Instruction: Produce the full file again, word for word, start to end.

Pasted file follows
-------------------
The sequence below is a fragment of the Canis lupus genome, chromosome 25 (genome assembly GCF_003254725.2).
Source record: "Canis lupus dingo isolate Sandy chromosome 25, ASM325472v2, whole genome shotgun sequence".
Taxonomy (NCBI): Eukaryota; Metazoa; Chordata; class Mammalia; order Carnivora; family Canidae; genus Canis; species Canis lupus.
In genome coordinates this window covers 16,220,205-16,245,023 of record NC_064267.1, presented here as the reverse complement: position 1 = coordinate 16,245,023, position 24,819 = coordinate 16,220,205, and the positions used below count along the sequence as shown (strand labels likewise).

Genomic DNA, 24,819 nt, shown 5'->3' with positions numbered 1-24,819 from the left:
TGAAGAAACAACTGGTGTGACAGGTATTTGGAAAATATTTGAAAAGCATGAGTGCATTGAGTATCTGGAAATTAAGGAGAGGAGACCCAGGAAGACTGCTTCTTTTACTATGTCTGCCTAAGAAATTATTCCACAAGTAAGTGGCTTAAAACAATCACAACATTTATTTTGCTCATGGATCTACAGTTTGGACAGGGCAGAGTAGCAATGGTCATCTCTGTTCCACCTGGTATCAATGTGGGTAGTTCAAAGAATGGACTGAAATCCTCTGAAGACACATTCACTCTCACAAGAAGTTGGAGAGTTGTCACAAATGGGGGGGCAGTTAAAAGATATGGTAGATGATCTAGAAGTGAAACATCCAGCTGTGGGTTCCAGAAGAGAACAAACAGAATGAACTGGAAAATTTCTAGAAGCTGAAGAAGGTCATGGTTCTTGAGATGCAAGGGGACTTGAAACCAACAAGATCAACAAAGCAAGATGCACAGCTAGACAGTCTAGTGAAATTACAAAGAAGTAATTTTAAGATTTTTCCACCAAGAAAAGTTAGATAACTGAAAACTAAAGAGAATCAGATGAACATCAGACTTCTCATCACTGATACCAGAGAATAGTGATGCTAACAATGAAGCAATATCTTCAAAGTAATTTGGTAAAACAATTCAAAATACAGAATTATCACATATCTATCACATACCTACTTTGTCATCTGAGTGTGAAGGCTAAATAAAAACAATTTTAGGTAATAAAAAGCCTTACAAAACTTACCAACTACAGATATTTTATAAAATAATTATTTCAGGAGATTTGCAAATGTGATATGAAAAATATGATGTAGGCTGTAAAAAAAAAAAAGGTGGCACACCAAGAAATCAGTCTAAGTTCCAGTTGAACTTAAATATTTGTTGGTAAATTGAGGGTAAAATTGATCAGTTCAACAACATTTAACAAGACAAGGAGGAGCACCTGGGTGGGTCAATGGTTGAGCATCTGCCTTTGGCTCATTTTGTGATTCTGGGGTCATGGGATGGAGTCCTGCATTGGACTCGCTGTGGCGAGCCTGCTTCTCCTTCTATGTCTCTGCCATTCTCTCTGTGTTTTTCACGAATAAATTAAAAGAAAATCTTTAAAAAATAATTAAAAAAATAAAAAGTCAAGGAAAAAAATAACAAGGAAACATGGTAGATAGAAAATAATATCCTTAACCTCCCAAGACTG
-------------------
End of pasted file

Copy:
The sequence below is a fragment of the Canis lupus genome, chromosome 25 (genome assembly GCF_003254725.2).
Source record: "Canis lupus dingo isolate Sandy chromosome 25, ASM325472v2, whole genome shotgun sequence".
Taxonomy (NCBI): Eukaryota; Metazoa; Chordata; class Mammalia; order Carnivora; family Canidae; genus Canis; species Canis lupus.
In genome coordinates this window covers 16,220,205-16,245,023 of record NC_064267.1, presented here as the reverse complement: position 1 = coordinate 16,245,023, position 24,819 = coordinate 16,220,205, and the positions used below count along the sequence as shown (strand labels likewise).

Genomic DNA, 24,819 nt, shown 5'->3' with positions numbered 1-24,819 from the left:
TGAAGAAACAACTGGTGTGACAGGTATTTGGAAAATATTTGAAAAGCATGAGTGCATTGAGTATCTGGAAATTAAGGAGAGGAGACCCAGGAAGACTGCTTCTTTTACTATGTCTGCCTAAGAAATTATTCCACAAGTAAGTGGCTTAAAACAATCACAACATTTATTTTGCTCATGGATCTACAGTTTGGACAGGGCAGAGTAGCAATGGTCATCTCTGTTCCACCTGGTATCAATGTGGGTAGTTCAAAGAATGGACTGAAATCCTCTGAAGACACATTCACTCTCACAAGAAGTTGGAGAGTTGTCACAAATGGGGGGGCAGTTAAAAGATATGGTAGATGATCTAGAAGTGAAACATCCAGCTGTGGGTTCCAGAAGAGAACAAACAGAATGAACTGGAAAATTTCTAGAAGCTGAAGAAGGTCATGGTTCTTGAGATGCAAGGGGACTTGAAACCAACAAGATCAACAAAGCAAGATGCACAGCTAGACAGTCTAGTGAAATTACAAAGAAGTAATTTTAAGATTTTTCCACCAAGAAAAGTTAGATAACTGAAAACTAAAGAGAATCAGATGAACATCAGACTTCTCATCACTGATACCAGAGAATAGTGATGCTAACAATGAAGCAATATCTTCAAAGTAATTTGGTAAAACAATTCAAAATACAGAATTATCACATATCTATCACATACCTACTTTGTCATCTGAGTGTGAAGGCTAAATAAAAACAATTTTAGGTAATAAAAAGCCTTACAAAACTTACCAACTACAGATATTTTATAAAATAATTATTTCAGGAGATTTGCAAATGTGATATGAAAAATATGATGTAGGCTGTAAAAAAAAAAAAGGTGGCACACCAAGAAATCAGTCTAAGTTCCAGTTGAACTTAAATATTTGTTGGTAAATTGAGGGTAAAATTGATCAGTTCAACAACATTTAACAAGACAAGGAGGAGCACCTGGGTGGGTCAATGGTTGAGCATCTGCCTTTGGCTCATTTTGTGATTCTGGGGTCATGGGATGGAGTCCTGCATTGGACTCGCTGTGGCGAGCCTGCTTCTCCTTCTATGTCTCTGCCATTCTCTCTGTGTTTTTCACGAATAAATTAAAAGAAAATCTTTAAAAAATAATTAAAAAAATAAAAAGTCAAGGAAAAAAATAACAAGGAAACATGGTAGATAGAAAATAATATCCTTAACCTCCCAAGACTG